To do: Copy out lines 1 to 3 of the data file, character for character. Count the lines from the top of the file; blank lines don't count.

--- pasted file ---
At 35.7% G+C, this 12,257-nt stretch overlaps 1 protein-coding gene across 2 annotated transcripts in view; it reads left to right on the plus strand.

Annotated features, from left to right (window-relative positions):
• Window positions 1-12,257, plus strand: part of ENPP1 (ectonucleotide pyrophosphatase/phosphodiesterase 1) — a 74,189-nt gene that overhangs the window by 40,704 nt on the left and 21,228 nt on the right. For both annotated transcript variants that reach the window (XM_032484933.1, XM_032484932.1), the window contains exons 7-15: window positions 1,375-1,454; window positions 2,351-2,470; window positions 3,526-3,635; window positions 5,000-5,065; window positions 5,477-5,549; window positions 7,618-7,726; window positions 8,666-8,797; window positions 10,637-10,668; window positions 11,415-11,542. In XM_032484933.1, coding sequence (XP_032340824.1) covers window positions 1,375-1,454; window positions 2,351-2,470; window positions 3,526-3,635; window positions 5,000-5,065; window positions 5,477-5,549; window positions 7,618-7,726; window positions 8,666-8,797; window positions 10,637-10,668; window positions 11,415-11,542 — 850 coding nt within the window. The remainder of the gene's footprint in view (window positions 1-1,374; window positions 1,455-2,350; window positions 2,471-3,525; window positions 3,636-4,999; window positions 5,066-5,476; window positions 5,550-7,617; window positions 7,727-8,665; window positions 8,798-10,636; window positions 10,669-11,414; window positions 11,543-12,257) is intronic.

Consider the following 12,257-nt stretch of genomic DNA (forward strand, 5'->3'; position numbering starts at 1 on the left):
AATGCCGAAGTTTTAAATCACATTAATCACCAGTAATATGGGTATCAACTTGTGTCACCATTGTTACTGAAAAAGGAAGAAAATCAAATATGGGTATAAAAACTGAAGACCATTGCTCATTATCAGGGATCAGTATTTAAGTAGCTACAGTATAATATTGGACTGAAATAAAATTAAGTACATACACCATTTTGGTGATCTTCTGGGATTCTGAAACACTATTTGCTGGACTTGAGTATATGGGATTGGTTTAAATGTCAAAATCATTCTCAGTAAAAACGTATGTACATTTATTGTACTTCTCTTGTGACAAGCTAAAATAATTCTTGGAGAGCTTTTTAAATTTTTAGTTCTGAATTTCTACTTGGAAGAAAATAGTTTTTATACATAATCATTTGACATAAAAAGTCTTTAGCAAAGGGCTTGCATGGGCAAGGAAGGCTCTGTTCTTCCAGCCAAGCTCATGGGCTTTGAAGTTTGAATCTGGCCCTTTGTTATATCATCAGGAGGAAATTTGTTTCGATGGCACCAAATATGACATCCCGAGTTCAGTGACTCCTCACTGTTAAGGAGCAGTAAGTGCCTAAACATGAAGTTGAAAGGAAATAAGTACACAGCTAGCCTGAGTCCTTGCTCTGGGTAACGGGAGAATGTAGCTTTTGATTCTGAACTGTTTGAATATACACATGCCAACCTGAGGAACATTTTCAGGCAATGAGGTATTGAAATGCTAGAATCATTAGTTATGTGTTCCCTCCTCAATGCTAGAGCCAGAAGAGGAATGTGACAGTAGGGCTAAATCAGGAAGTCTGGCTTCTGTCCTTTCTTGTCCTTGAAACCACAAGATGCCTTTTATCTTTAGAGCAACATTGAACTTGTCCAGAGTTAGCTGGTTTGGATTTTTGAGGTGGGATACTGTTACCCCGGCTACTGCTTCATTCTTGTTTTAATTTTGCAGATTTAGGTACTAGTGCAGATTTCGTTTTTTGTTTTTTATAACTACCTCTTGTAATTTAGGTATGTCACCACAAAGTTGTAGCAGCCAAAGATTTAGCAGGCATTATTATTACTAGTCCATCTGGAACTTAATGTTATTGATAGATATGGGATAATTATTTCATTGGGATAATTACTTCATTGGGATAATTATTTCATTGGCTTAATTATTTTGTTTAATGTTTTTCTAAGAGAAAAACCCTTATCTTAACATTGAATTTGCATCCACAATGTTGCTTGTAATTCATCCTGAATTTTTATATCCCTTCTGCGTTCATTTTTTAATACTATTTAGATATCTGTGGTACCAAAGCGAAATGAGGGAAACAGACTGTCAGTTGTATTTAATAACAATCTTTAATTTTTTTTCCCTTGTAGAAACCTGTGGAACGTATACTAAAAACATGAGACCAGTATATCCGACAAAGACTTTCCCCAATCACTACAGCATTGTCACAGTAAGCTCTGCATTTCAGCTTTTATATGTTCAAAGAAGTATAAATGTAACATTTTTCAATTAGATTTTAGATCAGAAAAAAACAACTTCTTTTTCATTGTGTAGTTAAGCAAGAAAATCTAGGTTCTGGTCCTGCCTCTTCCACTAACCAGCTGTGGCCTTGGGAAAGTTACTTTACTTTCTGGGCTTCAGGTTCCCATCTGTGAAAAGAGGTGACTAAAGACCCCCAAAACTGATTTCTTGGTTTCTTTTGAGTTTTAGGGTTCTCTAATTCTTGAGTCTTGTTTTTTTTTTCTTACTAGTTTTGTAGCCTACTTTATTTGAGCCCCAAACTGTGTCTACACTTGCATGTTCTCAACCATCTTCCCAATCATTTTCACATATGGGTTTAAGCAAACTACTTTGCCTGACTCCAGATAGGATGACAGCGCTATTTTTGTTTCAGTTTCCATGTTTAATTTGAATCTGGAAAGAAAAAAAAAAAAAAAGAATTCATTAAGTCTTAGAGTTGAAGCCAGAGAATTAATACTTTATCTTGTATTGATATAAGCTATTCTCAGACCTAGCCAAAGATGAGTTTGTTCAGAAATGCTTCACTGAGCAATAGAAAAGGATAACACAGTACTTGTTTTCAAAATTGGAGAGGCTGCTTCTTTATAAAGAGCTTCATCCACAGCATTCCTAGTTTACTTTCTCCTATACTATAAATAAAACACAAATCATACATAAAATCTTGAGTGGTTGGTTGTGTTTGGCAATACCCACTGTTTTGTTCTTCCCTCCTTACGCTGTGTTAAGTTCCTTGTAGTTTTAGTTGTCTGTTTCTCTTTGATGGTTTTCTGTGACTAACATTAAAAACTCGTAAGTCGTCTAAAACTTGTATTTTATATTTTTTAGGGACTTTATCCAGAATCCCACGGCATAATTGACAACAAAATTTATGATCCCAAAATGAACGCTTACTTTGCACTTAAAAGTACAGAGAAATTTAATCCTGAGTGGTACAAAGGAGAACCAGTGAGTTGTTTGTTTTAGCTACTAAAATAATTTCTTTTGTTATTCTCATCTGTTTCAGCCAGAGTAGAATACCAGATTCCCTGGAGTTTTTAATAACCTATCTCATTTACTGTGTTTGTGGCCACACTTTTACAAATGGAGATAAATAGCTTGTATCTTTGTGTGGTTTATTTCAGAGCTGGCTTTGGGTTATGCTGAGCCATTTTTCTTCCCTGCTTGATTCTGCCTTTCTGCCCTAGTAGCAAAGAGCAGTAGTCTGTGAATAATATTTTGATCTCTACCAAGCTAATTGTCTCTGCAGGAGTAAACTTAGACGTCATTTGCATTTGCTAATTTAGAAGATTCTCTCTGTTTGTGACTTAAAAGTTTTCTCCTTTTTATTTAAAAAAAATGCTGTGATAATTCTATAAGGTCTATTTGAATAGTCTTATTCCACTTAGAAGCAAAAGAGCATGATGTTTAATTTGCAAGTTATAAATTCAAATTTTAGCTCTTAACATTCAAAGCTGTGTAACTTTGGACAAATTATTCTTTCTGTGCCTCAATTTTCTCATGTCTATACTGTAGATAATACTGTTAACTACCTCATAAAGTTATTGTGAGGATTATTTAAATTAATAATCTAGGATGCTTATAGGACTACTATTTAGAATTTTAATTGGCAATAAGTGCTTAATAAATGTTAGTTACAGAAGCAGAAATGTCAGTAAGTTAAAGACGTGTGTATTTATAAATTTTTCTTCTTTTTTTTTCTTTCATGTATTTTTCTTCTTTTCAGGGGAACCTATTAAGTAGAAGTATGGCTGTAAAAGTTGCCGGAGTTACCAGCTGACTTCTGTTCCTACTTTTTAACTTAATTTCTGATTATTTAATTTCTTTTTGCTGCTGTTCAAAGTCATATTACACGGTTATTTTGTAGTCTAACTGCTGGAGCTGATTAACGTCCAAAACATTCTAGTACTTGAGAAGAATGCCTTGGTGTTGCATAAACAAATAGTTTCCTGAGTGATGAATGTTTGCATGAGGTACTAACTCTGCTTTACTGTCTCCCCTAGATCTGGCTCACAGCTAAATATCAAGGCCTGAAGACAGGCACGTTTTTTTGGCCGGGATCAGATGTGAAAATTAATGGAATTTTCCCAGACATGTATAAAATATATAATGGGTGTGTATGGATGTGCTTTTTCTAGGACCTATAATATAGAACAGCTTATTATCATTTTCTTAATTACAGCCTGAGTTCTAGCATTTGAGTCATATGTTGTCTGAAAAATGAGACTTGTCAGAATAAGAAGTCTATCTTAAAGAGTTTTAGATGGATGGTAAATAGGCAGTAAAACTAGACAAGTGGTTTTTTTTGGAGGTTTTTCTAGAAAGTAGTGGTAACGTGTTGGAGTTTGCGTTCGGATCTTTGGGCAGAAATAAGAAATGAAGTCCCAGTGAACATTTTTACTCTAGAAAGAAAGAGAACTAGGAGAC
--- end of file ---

At 35.7% G+C, this 12,257-nt stretch overlaps 1 protein-coding gene across 2 annotated transcripts in view; it reads left to right on the plus strand.

Annotated features, from left to right (window-relative positions):
• Window positions 1-12,257, plus strand: part of ENPP1 (ectonucleotide pyrophosphatase/phosphodiesterase 1) — a 74,189-nt gene that overhangs the window by 40,704 nt on the left and 21,228 nt on the right. For both annotated transcript variants that reach the window (XM_032484933.1, XM_032484932.1), the window contains exons 7-15: window positions 1,375-1,454; window positions 2,351-2,470; window positions 3,526-3,635; window positions 5,000-5,065; window positions 5,477-5,549; window positions 7,618-7,726; window positions 8,666-8,797; window positions 10,637-10,668; window positions 11,415-11,542. In XM_032484933.1, coding sequence (XP_032340824.1) covers window positions 1,375-1,454; window positions 2,351-2,470; window positions 3,526-3,635; window positions 5,000-5,065; window positions 5,477-5,549; window positions 7,618-7,726; window positions 8,666-8,797; window positions 10,637-10,668; window positions 11,415-11,542 — 850 coding nt within the window. The remainder of the gene's footprint in view (window positions 1-1,374; window positions 1,455-2,350; window positions 2,471-3,525; window positions 3,636-4,999; window positions 5,066-5,476; window positions 5,550-7,617; window positions 7,727-8,665; window positions 8,798-10,636; window positions 10,669-11,414; window positions 11,543-12,257) is intronic.